Banking and financial reforms must put consumers first - ABC News Radio

Today I chatted with ABC News Radio's Marius Benson about the importance of getting banking and financial sector reform right for Australian consumers. Here's the transcript:

E&OE TRANSCRIPT

RADIO INTERVIEW

ABC News Radio

TUESDAY 15 JULY 2014

SUBJECT/S:         Australia’s banking and financial system; changes to Future of Financial Advice laws

MARIUS BENSON: The future of Australia's banking and financial system could become clearer today with the release of a report by former banker David Murray. That system is dominated by the big four banks and there's been criticism that their record profits of recent years have been underwritten by taxpayer-backed guarantees, but the public hasn't benefited from their success. The Murray Report will also look at the financial advice industry as the government moves ahead with its plans for changes to its Future of Financial Advice laws. For a Labor view on changes in the Australian financial world, I’m speaking to the Shadow Assistant Treasurer, Andrew Leigh.

Andrew Leigh, good morning.

ANDREW LEIGH, SHADOW ASSISTANT TREASURER: Good morning, Marius.

BENSON: In broad terms, is Australia's financial system bust? Is there need for significant change?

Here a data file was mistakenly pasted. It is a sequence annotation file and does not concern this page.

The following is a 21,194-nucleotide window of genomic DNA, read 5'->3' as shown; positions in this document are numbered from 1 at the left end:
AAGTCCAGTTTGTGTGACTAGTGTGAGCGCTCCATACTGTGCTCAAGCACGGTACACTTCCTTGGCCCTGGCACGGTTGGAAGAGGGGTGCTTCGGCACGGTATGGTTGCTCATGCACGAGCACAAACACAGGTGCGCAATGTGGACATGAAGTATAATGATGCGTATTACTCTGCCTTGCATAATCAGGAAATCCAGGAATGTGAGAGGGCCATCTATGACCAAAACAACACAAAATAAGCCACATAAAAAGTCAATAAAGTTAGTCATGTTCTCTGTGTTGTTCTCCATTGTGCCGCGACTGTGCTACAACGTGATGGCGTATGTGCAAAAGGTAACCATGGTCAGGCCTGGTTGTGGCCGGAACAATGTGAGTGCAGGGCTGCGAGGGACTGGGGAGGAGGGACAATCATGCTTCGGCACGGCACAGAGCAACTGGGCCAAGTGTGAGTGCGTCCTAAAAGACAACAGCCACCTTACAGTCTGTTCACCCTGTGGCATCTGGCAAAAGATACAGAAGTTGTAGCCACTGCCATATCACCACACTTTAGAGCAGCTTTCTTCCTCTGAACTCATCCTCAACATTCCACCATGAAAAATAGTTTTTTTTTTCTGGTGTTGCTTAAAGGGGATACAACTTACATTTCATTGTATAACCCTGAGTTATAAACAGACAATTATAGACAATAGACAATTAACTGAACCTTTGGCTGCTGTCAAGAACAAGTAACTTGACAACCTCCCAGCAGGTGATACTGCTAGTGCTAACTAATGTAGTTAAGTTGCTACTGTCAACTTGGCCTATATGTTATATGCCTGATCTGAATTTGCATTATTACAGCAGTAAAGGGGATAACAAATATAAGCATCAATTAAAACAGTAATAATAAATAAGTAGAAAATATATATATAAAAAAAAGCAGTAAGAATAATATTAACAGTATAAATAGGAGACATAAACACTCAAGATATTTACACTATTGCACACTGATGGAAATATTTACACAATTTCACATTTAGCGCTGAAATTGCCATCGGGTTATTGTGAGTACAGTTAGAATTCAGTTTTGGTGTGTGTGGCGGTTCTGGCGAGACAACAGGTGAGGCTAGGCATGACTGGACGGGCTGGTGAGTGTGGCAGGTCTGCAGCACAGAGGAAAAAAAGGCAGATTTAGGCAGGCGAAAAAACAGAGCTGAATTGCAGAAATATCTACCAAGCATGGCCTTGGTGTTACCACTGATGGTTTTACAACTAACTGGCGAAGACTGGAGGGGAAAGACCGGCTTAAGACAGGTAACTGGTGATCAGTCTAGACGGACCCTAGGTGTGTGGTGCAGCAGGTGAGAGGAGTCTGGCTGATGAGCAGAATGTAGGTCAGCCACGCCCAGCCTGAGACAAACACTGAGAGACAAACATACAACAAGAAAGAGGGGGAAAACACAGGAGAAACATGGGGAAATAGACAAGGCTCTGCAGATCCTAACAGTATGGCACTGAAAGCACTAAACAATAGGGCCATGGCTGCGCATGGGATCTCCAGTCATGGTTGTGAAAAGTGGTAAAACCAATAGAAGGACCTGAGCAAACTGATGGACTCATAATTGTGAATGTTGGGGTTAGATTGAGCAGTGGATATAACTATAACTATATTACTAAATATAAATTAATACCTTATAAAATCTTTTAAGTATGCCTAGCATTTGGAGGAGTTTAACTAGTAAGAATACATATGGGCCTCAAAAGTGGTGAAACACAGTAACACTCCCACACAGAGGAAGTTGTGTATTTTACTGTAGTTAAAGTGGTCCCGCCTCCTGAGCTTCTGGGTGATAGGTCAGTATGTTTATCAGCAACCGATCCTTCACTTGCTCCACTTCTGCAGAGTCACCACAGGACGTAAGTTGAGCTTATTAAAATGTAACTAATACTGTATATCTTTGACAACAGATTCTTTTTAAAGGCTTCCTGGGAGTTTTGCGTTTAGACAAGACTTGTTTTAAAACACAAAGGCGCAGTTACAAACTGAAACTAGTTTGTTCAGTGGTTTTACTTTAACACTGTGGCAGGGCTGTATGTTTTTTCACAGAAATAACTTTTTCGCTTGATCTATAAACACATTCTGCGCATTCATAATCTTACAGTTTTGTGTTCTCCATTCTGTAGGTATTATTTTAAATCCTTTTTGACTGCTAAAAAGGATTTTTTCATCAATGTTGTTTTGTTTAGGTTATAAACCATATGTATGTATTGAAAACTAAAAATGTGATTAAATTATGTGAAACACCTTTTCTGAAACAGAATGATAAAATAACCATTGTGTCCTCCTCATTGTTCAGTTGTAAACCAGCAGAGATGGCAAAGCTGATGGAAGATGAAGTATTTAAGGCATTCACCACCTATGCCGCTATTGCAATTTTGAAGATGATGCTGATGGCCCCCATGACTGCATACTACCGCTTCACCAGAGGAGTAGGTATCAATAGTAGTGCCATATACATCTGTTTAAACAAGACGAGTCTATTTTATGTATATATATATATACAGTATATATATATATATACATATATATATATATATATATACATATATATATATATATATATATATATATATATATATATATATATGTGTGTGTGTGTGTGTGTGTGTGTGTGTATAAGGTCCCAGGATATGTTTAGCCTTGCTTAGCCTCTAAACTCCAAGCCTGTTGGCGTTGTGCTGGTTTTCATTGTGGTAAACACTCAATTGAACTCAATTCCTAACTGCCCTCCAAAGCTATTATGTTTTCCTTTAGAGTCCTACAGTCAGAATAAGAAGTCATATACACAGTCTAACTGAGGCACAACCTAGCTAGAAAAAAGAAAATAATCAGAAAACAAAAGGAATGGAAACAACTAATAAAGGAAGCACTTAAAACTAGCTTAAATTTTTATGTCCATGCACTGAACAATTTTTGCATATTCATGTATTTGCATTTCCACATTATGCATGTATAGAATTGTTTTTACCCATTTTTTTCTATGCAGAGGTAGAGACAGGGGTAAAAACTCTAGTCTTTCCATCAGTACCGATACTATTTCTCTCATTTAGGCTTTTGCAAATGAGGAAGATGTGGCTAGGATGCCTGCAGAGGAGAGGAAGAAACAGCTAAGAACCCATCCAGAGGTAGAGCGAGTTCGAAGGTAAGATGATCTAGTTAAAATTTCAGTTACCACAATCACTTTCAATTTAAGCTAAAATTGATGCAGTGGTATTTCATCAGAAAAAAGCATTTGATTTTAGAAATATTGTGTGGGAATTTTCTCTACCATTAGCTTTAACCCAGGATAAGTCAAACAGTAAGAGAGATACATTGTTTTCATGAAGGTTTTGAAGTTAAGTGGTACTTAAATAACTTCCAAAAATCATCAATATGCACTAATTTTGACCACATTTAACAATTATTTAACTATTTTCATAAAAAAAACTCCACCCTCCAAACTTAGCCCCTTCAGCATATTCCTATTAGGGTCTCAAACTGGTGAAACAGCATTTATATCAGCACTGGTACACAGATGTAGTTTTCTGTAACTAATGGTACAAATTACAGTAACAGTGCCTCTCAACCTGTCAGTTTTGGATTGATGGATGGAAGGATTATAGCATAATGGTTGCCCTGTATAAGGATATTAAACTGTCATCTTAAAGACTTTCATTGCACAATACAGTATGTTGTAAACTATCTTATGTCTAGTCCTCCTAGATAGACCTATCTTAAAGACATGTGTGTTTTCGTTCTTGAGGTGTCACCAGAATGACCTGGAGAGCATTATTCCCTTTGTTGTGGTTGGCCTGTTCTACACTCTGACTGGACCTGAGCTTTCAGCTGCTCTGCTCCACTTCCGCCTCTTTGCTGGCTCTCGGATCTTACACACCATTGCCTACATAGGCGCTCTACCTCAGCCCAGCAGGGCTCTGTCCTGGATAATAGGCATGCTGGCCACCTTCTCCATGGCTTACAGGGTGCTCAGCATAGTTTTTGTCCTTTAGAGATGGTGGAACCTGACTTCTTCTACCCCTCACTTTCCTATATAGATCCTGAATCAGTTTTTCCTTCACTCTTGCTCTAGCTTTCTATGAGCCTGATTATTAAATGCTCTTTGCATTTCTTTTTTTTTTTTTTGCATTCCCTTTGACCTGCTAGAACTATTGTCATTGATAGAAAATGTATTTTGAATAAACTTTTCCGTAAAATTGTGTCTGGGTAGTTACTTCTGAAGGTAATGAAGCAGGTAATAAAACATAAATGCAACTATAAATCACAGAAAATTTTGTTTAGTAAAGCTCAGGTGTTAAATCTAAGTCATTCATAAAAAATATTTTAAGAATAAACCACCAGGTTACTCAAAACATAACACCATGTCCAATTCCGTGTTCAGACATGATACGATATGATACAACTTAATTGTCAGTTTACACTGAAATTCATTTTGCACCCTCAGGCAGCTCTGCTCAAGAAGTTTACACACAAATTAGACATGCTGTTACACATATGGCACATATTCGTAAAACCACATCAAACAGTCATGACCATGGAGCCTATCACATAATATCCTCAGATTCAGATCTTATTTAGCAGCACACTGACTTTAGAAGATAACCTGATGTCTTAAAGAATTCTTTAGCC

LEIGH: Well we ought to take pride in certain elements of our system. Our banks performed very well during the Global Financial Crisis at a time when many other countries saw big banks go bust. But I think it is always important to be looking carefully at how we can make improvements to the financial system and so Labor will take a constructive approach to any recommendations that will come out of this interim report. 

BENSON: The big four banks are doing very well. In fact, they're doing better and better and the profits are going up. People do point to the fact that there is - since the global financial crisis – there has been an effective government guarantee. That is the way the international financial world views Australia's big four banks and they get funding at a discount as a result. Do you think that's fair, and is the public benefiting from that circumstance?

LEIGH: Well the tension here is always between making sure that you've got prices being as low as possible, interest rates being as low as possible, but also insuring that you've got stability within the system. No-one benefits from bank collapses and we've seen during the Great Depression, during the Global Financial Crisis, the shock waves that run through a system when an institution fails or even looks like it might fail. So I hope the Murray Inquiry will be making sure that it